Under the Hood with Dave Buten, Co-Founder and Co-CEO: We built a better stock market game!

It is now mid-summer 2021 and this blog post is about how we designed and built not just a better stock market game, but the most innovative tool for teaching effective investing.   We performed a complete tear-down and rebuild of the classic stock market game with the belief that we could correct its obvious issues and optimize the experience for helping students’ financial futures.  One of the biggest differences is we treat investing as an activity supported by budgeting and saving skills, not an independent activity supported by fantasy money. We will take you under the hood on our journey to create our PLUS Investing component of Budget Challenge.

Student-centric design

Educational programs are typically designed around a specific set of objectives or learning outcomes.  When designing a new stock market game, PLUS Investing, we took a step back to look at more than the objective of students learning how to invest.  We also looked at the real problems facing young adults in the real world.  A quick internet search can turn up several lists of top problems/mistakes made by young investors. 

According to Investopedia, the top 5 mistakes young investors make are

  1. Procrastinating
  2. Speculating Instead of Investing
  3. Using Too Much Leverage
  4. Not Asking Enough Questions
  5. Not Investing

Investing rates in young adults aged 18-29 years old are estimated at 25%.  This means that 75% of young adults are not investing, making #5 ‘Not Investing’ clearly the largest real-world issue with young adults.

‘Problems’ are often ‘opportunities’ in disguise

By designing PLUS Investing to focus on the largest opportunities for young adults, we have optimized the program for improving students’ future financial lives, not just test scores.  This is the difference between ‘education for education’s sake’ and ‘education to benefit students’.

Designing to make a difference

So, the challenge before us is to design a stock market game that reduces the likelihood of students making early investing mistakes.  Using the 80/20 rule, we can make the largest impact on the financial outcomes of students by concentrating our focus on increasing early investing.  We made some deliberate design choices to maximize this outcome.

Design theme #1 – Teach simple, automated, low-effort, long-term investing FIRST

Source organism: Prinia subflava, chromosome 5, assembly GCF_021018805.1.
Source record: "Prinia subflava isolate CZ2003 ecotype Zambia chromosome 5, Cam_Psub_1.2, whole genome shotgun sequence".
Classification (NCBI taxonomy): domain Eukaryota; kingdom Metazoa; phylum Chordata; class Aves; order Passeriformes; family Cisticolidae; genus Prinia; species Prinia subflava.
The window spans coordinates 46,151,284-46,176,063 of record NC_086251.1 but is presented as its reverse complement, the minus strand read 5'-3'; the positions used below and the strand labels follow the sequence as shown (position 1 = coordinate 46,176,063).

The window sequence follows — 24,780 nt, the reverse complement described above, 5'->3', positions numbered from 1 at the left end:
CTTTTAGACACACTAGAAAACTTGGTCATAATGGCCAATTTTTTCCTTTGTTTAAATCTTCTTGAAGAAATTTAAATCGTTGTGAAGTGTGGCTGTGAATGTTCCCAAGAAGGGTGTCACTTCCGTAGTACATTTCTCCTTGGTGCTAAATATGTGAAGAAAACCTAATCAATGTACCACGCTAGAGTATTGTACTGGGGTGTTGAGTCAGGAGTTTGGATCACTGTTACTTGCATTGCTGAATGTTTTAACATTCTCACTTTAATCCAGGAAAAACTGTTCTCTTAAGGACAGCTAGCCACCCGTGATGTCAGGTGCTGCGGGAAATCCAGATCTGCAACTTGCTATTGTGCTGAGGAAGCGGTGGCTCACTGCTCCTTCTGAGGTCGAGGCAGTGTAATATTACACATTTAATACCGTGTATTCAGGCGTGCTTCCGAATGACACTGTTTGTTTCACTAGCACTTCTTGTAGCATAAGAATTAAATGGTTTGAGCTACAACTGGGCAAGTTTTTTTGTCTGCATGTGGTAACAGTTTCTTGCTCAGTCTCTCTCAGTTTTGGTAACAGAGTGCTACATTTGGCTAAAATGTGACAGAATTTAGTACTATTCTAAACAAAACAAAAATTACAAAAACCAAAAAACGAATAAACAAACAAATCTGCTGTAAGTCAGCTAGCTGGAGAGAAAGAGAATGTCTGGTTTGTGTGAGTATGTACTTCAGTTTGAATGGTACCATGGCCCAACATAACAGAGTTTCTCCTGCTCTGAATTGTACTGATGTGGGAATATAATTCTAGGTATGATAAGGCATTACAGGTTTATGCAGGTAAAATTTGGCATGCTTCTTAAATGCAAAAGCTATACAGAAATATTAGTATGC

It has been long debated in the investment community on whether long-term index fund investing outperforms managed funds and active trading.  There are two important things to note about this debate, regardless of which side you take.

1) BOTH approaches perform very well. 

2) Passive investing is simpler and takes far less effort. 

Active investing is so complicated, technical, and time consuming that seasoned professionals with advanced certifications can spend 100% of their job doing analysis, crunching numbers, and timing their trades.  Very few people have the time or desire to be an active trader.  So, if you are looking to increase the likelihood of students becoming early investors, do you teach an effective way that is ‘complex and time consuming’ or an effective way that is ‘simple and easy’?  The answer is clear to us. 

So, what does ‘simple and easy’ look like?  Our stock market game is entirely contained inside a simple and relatively boring tax-deferred retirement account.  We do not include single-stock trades, day-trading, options trading, or trading on margin.  Why? In order to have a secure financial future, students will not have to learn how to buy and sell individual stocks. But they will have to learn how to successfully invest for retirement. In addition, experts advise people to max-out tax-deferred investing FIRST.   For example, if you have a 401(k), the first $19,500 THAT YOU SAVE EACH YEAR should be invested here.  Because it is a retirement account, contributions immediately reduce your taxable income. Capital gain taxes on earnings are deferred until funds are withdrawn allowing the full power of compounding to occur.  Tax-deferred retirement account are simple because they have a limited choice of well-diversified investments to choose from.  This reduces decision- making fatigue and makes asset diversification nearly automatic.  Contribution from payroll are automated making investing as easy as set-it and forget-it.  Another benefit is that over 90% of employers match a portion of their employees’ contribution.  An employer match is truly free money and generates an immediate positive return-on-investment, yet a recent study found that 42% of employees earning under $40,000 per year do not take full advantage of their employer match.

Design theme #2 - Set healthy expectation about long-term investing

Long-term investing requires belief and commitment.  Belief in the power of compounding over a long period of time, and commitment to an investing strategy that is often tested by market swings.   A young adult’s belief and commitment can be significantly impacted by early experience with investing. 

  • If returns of early investing are too positive, later disappointment can increase risk of quitting. 
  • If returns of early investing are too negative, then a young adult may never become an investor.